Type to search


Fundraisers Racing To Challenge California Opt-Out Bill

A nonprofit advocacy organization is not waiting for a bill being considered by the California legislature to become law.

The Consumer Data Industry Association (CDIA), Washington, D.C., has launched a public awareness campaign designed to alert consumers about the ill effects of being able to easily remove their information from the files of data brokers.

The effort is in response to California Senate Bill S.B. 362, which requires any organization that falls under its definition of a data broker to register with the state, and for the creation of a one-stop portal that would provide consumers with access to all information being held on them. Through that portal, consumers would also have easy means of removing their information from the data repositories.

“This bill would cause a massive ripple of unintended consequences on people’s everyday lives and California’s entire economy,” CDIA President & CEO Dan Smith said via a statement. “It would undermine consumer fraud protections, curb small businesses’ ability to compete, hurt mission-driven nonprofits, and empower third-party ‘pay to delete’ services at consumers’ expense.”

S.B. 362 would eliminate some of the protection nonprofits were given in the California Consumer Privacy Act of 2018. While that Act similarly enabled consumers to review, correct and opt out of having their information online, it contained exceptions for nonprofits that generate under $25 million in annual revenue. Additionally, under current law consumers seeking to correct or remove their information are required to amend or delete it with each data repository owner.

Access to MinistryWatch content is free.  However, we hope you will support our work with your prayers and financial gifts.  To make a donation, click here.

The CDIA’s messaging covers a wide swath of potential impacts which include: impeding small businesses’ abilities to attract new customers; promoting larger companies over small, including minority- and women-owned business; and empowering third-party organizations to manipulate consumers paying to remove their information without the consumers understanding the alleged hazards of doing so.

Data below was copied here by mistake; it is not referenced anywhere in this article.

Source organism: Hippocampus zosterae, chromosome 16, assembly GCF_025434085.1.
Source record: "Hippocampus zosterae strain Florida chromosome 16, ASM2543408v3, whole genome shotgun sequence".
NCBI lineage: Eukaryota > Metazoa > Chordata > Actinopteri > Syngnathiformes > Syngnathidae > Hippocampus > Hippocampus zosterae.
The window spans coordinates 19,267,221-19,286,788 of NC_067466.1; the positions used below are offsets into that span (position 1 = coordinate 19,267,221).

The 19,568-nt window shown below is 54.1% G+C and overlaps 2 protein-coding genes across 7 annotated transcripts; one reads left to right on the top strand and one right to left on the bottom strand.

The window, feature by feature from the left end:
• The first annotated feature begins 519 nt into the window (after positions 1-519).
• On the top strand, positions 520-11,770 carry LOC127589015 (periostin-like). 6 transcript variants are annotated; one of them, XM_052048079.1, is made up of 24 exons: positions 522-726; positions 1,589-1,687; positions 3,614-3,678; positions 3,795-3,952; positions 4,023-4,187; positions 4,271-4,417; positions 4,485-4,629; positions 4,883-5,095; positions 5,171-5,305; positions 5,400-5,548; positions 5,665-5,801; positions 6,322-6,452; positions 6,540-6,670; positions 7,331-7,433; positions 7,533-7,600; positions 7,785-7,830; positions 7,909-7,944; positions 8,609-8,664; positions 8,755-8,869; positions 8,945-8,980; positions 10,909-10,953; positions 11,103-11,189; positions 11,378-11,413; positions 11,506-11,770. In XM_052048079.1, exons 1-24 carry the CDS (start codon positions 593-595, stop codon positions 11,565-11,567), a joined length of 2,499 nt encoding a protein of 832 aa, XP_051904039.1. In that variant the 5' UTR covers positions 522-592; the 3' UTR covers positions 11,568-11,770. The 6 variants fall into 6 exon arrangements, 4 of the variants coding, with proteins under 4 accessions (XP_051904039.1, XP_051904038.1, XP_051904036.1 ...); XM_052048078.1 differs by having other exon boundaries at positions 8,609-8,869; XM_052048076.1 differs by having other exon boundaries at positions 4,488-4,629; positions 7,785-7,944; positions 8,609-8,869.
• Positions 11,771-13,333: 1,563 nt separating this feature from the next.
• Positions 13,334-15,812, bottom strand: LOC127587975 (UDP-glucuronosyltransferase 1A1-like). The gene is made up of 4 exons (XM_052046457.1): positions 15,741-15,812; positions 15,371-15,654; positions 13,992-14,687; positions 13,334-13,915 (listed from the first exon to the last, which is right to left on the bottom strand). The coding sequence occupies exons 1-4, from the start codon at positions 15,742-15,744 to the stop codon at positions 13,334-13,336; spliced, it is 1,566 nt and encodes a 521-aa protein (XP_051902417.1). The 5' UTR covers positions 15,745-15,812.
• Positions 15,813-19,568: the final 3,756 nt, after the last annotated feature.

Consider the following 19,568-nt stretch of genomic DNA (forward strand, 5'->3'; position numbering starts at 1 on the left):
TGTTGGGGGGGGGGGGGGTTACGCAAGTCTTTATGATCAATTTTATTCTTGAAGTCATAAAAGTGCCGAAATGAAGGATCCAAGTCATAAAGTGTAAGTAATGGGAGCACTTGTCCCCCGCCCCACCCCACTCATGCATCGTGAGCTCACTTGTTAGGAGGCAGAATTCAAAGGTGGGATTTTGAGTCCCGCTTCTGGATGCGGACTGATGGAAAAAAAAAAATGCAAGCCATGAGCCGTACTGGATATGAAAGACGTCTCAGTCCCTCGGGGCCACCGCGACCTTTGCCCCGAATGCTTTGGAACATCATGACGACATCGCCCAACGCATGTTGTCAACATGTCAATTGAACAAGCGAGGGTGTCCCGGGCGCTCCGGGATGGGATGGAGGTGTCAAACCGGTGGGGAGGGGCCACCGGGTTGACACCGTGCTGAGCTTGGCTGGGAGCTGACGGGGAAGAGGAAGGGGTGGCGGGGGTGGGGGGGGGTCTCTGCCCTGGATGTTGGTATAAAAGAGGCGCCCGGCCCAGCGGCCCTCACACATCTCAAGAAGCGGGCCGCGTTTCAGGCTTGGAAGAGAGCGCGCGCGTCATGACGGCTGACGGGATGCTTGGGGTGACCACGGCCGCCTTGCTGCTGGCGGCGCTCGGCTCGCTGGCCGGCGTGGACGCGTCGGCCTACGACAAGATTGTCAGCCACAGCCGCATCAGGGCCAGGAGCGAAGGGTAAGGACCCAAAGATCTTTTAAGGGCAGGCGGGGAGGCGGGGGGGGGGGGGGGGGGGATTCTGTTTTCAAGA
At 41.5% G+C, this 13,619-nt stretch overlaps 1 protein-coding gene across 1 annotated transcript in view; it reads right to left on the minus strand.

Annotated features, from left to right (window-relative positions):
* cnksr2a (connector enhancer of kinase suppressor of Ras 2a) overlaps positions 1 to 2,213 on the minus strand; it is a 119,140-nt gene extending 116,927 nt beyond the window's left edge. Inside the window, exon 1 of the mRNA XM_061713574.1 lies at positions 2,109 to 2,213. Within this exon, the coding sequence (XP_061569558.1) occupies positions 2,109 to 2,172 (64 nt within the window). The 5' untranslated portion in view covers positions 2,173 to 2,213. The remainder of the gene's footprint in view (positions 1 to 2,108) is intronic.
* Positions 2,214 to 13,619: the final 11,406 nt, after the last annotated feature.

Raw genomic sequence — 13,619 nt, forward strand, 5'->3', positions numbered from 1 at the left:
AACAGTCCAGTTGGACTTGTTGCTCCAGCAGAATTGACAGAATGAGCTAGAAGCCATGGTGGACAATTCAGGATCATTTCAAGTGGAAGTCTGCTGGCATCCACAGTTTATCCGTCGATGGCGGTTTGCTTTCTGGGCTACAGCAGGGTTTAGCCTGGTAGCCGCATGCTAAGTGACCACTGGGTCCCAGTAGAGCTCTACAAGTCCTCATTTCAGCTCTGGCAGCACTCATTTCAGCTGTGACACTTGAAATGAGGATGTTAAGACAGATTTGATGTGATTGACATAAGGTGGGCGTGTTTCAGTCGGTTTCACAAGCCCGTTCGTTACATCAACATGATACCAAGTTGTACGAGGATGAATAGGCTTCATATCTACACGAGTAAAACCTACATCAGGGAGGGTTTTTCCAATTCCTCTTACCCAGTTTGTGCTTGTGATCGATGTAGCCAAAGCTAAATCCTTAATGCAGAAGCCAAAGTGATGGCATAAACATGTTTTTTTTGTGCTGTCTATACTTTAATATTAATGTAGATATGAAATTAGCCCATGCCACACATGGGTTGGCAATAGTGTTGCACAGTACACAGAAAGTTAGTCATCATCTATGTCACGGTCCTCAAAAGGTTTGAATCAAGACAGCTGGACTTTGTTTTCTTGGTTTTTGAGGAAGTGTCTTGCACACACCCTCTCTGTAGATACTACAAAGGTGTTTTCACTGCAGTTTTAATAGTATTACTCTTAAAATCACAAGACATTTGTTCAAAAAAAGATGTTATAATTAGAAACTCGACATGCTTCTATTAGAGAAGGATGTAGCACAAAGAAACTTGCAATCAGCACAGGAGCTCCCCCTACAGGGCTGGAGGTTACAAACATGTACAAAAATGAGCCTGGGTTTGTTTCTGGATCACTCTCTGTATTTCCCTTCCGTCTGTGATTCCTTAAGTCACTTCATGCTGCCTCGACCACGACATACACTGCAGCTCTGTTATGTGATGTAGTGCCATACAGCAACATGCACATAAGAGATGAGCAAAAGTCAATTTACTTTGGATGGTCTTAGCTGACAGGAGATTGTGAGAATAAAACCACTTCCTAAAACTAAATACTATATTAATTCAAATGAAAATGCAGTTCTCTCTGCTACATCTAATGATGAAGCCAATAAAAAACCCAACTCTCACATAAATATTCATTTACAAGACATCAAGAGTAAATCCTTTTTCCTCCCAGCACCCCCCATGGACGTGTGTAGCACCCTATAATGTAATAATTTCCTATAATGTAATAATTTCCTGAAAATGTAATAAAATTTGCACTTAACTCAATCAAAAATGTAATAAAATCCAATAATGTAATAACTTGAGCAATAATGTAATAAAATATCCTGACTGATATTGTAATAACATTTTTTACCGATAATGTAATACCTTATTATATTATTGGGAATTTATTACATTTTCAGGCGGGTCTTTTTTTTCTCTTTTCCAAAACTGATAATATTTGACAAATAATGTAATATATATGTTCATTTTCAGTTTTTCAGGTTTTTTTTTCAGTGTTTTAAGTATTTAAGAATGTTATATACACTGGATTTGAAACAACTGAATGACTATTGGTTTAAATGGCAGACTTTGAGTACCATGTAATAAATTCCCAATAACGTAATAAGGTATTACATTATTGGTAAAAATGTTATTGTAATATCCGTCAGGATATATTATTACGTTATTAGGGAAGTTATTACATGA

Nonprofits would be hit by the bill’s provisions. Within a list of 15 potentially detrimental effects of the bill, CDIA officials state: “The bill will dramatically reduce funding for nonprofits and charitable organizations in California. Charitable organizations depend on data and lists to identify and reach new donors, volunteers, and other advocates interested in their missions. Without that data, California charities of every type – from animal welfare to civil rights, the environment, education, veterans, and health care – will suffer.”

The bill passed the state Senate in late August and is being reviewed by the state Assembly. As of September 7 it had been amended twice in the Assembly and ordered to a third reading.

The CDIA’s effort, which was launched on September 5, includes billboard trucks circulating through Sacramento, online ads and the launch of an information and advocacy website.

The effort launch was followed by a September 6 letter urging rejection of the legislation, which was sent to state Senator Josh Becker, who introduced the bill, Chris R. Holden, chair of the Assembly Appropriations Committee, Megan Dahle, vice chair of the Assembly Appropriations Committee and other members of the California Assembly. The letter was signed by more than 20 companies, organizations and trade associations.

Support for the bill appears to fall along party lines. The website includes contact information for 38 Assembly members, all of whom are Democrats. The full 80-person Assembly is controlled by Democrats, who have a 62-18 advantage.

This article was originally published at The NonProfit Times.